P054. Chronic migraine and onabotulinumtoxinA: results from clinical practice
© Paolucci et al. 2015
Published: 28 September 2015
OnabotulinumtoxinA injection according to PREEMPT protocol is a second-line therapy for chronic migraine (CM). While its efficacy on frequency of headache has been demonstrated, our current clinical experience indicates that patients report benefits regardless of reduction of frequency of attacks, as Lipton et al previously showed. The present study aimed at assessing the impact of botulin injection on intensity, quality and perception of pain in patients with CM.
Materials and methods
We enrolled 25 patients who underwent botulin injections from April 2014 to June 2015. We evaluated patients at baseline (T0, the day of the first botulin injection) and every three months, along with a new injection session. Evaluation consisted in a multiparametric self-assessment questionnaire: pain intensity through 11 point Box Scale (BS-11) and Present Pain Intensity (PPI), changes in functioning through 6-point Behavioral Rating Scale (BRS-6), quality of pain through Short-form McGill Pain Assessment Questionnaire (SF-MPQ) and disability through Migraine Disability Assessment (MIDAS) questionnaire and HIT-6.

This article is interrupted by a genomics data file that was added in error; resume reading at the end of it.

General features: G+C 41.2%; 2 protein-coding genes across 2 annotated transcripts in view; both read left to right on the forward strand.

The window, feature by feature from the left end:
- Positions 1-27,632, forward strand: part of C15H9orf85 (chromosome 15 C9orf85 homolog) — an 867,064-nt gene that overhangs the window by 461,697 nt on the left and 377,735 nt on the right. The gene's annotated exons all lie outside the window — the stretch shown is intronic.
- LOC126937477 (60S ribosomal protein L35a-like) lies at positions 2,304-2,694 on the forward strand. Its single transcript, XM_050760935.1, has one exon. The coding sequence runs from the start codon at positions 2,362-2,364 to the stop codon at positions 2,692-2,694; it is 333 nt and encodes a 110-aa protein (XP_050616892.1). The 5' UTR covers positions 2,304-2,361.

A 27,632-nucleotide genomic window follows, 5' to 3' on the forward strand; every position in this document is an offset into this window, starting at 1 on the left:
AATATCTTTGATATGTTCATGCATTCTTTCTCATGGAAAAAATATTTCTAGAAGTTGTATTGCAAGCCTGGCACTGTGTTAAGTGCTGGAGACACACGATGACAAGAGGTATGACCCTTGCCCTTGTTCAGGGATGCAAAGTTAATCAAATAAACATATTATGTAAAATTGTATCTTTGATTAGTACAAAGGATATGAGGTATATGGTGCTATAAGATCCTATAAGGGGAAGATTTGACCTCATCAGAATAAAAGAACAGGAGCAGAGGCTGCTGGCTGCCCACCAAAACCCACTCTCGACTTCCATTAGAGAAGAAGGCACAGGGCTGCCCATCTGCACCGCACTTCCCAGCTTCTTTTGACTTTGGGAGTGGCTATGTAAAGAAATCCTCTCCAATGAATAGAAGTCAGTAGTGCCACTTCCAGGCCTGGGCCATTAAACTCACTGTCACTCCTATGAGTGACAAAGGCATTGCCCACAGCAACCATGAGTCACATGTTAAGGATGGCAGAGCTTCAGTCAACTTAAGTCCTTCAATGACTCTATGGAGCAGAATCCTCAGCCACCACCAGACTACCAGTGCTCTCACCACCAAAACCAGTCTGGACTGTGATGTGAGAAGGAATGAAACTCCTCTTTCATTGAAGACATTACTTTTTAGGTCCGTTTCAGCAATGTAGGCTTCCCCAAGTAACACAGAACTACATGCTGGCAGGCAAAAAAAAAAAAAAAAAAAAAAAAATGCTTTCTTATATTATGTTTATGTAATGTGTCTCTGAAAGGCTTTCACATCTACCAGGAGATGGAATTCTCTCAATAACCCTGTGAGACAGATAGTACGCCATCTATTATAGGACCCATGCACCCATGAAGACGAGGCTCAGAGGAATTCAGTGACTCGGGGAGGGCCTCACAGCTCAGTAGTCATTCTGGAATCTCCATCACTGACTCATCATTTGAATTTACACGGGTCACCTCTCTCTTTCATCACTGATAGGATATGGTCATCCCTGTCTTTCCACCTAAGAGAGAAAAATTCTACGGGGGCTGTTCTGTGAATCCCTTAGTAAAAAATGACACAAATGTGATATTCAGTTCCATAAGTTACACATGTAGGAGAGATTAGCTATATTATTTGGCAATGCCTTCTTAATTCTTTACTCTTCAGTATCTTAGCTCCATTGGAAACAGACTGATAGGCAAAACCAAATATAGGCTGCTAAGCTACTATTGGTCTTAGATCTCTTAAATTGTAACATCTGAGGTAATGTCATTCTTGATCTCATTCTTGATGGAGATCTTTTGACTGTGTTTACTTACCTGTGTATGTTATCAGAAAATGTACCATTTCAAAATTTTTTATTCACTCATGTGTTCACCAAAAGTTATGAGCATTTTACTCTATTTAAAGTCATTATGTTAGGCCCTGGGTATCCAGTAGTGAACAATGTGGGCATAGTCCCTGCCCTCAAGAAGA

At the present time, we have follow-up data for 57% of patients at three months (T1) and for 38% of patients at six months (T2).
We found a global reduction in the intensity of perceived pain and in restriction of activities due to headache: Wilcoxon signed-rank test showed significant reduction in median values of BS-11 at T1 (p 0.026) and T3 (p 0.017), of PPI at T1 (p 0.02) and T3 (p 0.046), of BRS-6 at T1 (p 0.008) and T3 (0.026). Analysis of SF-MPQ showed a significant reduction in median values of the descriptors “throbbing” at T1 (p 0.041), “splitting” at T1 (p 0.041) and “tiring-exhausting” at T1 (p 0.011). We did not find significant difference in MIDAS score at T1 and T3 and in frequency of headache in the past three months.
Our preliminary results show that the OnabotulinumtoxinA usefulness is primarily in improving the quality of life more than in reducing the frequency of headache.
Written informed consent to publication was obtained from the patient(s).
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